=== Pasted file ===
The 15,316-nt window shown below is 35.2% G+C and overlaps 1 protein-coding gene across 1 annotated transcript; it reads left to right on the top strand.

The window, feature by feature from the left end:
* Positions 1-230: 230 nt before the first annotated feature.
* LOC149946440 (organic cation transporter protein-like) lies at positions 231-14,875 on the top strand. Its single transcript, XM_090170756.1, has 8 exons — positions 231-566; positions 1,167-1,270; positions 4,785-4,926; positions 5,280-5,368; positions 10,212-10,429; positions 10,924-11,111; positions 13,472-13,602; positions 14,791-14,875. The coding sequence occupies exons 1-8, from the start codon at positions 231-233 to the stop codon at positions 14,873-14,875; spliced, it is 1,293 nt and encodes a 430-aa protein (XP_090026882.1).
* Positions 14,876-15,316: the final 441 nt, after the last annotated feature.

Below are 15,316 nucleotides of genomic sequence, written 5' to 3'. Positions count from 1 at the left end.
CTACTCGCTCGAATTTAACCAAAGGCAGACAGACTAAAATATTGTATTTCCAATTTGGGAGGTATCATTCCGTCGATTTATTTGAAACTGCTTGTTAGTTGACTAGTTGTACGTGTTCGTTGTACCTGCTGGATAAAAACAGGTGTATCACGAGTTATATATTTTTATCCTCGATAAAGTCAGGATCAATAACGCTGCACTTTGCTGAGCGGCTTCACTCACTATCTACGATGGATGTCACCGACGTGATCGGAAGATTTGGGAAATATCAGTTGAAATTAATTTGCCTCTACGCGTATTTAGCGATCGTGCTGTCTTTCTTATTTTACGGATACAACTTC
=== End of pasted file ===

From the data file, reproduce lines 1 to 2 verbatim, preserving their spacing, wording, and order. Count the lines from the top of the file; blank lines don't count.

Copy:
The 15,316-nt window shown below is 35.2% G+C and overlaps 1 protein-coding gene across 1 annotated transcript; it reads left to right on the top strand.

The window, feature by feature from the left end: